Dogwoods are attractive, deciduous spreading trees grown for their simple spring flowers, colourful autumn foliage and brightly coloured winter stems.
It is a worthwhile planting, having interest through the year. They grow to 5m, most have simple, pointed leaves and there are also some variegated forms. The blooms have four simple petals, white on opening, turning to a pink tint as they age. Flowers are followed by large, round fruit, best seen on C. kousa and C. capitata. The best autumn colour is found on C. nuttalli and the brightest winter shoots belong to C. stolonifera. They can be grafted,grown from stratified seed or propagated from cuttings.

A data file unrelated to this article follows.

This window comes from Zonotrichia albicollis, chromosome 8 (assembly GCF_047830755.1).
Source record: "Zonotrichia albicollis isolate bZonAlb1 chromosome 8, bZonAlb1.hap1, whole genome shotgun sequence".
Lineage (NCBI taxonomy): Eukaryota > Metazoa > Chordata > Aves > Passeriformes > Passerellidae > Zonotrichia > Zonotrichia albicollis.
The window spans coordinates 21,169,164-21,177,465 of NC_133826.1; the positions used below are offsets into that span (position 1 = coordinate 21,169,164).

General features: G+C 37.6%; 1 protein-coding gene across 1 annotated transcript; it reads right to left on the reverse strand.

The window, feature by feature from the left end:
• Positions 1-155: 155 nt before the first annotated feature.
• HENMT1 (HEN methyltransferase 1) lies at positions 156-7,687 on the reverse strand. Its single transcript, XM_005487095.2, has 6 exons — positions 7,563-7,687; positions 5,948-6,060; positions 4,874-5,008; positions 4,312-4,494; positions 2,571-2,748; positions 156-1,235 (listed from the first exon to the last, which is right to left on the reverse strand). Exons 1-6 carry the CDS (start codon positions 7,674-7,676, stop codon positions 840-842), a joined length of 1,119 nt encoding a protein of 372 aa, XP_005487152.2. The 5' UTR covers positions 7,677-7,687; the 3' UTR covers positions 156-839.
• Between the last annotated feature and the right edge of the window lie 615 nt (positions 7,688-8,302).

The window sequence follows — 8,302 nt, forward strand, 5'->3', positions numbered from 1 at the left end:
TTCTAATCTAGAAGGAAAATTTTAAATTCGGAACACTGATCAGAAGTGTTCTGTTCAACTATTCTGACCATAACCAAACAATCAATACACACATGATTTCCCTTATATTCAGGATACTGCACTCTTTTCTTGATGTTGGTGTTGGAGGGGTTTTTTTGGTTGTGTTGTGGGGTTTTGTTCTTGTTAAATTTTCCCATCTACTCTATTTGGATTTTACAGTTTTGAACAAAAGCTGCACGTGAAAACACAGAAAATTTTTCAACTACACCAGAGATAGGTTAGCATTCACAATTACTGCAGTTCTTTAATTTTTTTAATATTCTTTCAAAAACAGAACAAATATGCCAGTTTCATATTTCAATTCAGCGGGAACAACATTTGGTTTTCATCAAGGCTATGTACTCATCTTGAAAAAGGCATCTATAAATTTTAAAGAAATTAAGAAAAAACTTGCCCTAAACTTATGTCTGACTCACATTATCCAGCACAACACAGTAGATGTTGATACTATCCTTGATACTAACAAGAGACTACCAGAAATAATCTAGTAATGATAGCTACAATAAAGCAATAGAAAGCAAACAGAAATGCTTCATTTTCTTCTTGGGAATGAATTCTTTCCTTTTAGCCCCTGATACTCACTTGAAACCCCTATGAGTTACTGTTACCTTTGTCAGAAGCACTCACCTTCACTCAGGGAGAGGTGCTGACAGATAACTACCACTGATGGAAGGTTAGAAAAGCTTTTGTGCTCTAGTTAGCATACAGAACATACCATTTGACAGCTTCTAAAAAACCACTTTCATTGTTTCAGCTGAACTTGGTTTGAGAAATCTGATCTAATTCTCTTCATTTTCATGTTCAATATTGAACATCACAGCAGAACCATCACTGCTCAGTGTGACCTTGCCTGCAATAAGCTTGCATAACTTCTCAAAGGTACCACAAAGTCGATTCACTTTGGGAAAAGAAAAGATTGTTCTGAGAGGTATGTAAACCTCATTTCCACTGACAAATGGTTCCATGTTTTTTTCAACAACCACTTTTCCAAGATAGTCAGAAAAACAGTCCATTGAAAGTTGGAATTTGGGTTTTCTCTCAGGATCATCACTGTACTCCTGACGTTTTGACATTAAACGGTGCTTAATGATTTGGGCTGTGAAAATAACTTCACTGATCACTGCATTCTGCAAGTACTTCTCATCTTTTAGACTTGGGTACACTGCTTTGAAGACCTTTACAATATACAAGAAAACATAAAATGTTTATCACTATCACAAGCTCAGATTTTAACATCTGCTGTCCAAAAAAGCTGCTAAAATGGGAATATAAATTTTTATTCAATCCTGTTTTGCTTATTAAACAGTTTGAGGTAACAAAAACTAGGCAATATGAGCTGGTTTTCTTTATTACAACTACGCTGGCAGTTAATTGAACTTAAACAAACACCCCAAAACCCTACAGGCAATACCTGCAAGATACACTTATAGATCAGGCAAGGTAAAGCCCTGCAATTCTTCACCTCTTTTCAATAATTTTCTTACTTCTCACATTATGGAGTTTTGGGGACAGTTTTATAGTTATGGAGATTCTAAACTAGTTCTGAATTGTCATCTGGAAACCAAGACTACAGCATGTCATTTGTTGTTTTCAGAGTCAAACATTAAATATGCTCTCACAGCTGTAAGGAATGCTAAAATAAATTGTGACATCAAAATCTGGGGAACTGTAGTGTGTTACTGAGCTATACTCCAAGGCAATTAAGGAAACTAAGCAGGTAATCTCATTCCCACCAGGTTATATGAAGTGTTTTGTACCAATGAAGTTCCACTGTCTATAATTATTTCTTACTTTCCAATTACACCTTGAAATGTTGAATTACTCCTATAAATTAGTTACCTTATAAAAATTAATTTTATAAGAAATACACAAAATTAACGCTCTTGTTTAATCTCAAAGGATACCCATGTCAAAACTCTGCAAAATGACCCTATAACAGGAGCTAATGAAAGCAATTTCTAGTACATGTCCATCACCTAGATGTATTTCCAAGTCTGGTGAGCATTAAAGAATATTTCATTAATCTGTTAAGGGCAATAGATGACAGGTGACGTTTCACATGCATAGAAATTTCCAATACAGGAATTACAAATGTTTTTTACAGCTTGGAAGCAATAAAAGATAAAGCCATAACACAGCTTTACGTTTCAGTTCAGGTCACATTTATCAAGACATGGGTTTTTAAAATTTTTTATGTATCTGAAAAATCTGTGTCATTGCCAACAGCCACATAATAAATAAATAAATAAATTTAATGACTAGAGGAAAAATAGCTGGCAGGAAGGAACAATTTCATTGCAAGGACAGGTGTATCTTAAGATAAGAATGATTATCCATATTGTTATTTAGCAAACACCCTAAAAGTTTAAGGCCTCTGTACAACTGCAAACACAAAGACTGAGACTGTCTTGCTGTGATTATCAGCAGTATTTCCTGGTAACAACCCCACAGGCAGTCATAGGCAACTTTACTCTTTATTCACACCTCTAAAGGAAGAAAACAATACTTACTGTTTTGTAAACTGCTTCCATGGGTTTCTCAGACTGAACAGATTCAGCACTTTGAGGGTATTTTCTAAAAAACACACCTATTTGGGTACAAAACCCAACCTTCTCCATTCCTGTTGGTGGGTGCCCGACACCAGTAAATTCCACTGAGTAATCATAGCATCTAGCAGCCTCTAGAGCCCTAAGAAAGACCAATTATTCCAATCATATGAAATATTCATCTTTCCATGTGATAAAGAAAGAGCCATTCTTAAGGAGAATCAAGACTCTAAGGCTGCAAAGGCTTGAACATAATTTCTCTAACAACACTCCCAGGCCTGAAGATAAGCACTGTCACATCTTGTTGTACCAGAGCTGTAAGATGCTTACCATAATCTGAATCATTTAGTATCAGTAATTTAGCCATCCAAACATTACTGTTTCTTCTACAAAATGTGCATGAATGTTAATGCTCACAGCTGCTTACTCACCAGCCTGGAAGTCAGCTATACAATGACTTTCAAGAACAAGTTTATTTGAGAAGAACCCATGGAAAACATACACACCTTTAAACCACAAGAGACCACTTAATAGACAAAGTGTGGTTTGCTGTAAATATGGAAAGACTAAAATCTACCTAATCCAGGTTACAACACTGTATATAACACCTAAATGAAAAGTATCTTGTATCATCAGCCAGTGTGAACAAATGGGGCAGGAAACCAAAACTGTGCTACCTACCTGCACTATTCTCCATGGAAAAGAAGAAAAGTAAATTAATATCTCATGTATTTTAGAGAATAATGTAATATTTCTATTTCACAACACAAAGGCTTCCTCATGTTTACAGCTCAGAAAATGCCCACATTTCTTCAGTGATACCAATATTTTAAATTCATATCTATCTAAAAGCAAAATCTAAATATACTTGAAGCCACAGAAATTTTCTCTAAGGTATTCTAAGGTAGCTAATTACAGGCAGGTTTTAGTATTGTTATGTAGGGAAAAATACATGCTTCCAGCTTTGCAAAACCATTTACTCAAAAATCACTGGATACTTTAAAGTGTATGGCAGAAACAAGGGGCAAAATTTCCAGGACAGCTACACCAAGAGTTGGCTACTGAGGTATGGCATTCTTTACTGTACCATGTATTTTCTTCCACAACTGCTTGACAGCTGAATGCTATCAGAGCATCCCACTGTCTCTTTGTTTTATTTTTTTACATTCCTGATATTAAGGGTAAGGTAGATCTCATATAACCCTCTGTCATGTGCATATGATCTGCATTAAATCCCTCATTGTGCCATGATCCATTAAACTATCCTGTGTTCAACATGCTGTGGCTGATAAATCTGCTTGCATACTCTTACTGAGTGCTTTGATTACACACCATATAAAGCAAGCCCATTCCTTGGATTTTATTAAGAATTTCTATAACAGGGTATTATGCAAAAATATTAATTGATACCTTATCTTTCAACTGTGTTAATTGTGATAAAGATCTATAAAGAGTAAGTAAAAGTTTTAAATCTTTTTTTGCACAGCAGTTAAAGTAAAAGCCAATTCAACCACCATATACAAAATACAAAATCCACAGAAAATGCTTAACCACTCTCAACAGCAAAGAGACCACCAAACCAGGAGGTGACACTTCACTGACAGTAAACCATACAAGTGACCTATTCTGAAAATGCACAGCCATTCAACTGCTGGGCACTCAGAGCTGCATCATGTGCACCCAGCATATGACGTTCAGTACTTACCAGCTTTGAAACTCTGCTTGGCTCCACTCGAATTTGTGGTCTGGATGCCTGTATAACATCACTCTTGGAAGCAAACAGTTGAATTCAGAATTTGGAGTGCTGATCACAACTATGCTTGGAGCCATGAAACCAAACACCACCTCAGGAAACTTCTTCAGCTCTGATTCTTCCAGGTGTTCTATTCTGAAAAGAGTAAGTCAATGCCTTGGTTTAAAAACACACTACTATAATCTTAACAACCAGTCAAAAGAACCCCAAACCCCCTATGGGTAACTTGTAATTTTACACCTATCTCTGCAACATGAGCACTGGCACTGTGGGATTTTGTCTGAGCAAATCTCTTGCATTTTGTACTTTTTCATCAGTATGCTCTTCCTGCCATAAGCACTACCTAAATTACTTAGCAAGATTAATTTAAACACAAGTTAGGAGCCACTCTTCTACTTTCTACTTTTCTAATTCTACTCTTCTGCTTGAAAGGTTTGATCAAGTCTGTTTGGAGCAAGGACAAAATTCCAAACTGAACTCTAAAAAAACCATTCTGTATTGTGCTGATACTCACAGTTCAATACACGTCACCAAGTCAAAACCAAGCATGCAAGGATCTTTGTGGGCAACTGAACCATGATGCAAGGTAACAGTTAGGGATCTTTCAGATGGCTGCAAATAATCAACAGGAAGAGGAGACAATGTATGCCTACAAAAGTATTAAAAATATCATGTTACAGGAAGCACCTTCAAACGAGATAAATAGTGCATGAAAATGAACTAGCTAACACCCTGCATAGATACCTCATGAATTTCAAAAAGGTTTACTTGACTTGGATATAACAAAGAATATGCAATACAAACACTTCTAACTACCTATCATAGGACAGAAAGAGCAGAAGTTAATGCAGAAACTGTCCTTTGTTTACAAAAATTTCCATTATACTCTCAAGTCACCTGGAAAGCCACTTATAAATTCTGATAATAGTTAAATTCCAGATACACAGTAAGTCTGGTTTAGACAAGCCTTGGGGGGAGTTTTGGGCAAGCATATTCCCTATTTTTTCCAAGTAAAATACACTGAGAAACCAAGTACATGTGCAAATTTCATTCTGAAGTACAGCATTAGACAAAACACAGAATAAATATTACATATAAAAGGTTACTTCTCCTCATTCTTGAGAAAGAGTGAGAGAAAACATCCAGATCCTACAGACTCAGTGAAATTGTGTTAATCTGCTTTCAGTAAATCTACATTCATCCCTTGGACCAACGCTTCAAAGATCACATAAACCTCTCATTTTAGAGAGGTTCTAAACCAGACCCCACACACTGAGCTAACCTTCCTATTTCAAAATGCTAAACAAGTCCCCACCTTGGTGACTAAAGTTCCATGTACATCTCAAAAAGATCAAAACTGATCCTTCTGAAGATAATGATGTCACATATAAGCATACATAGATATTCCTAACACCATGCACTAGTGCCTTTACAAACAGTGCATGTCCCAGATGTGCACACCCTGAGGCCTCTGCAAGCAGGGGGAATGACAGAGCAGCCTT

Dogwood in flower
Cornus alba 'Sibirica'
As well as trees, dogwood varieties form well-known shrubs, again with distinctive coloured bark on their younger shoots and growing to 3m. (Cornus alba, the Siberian dogwood) These varieties are best pruned back to the ground every spring to encourage new growth. Varieties form brightly coloured, white, yellow, red and lime green shoots. The shrub varieties have smaller flowers. ‘Elegantissima’ has leaves edged with white, ‘Kesselringii’ has purplish black stems and ‘Westonbirt’ has crimson stems. C. stolonifera ‘Flaviramea’ has greenish yellow stems. The shrubs forms are ultra hardy, their striking stems provide a striking winter background to an otherwise bare garden. They grow best in well cultivated, moist, fertile soils and in sun and partial shade. They can be easily propagated from hardwood cuttings and readily sucker.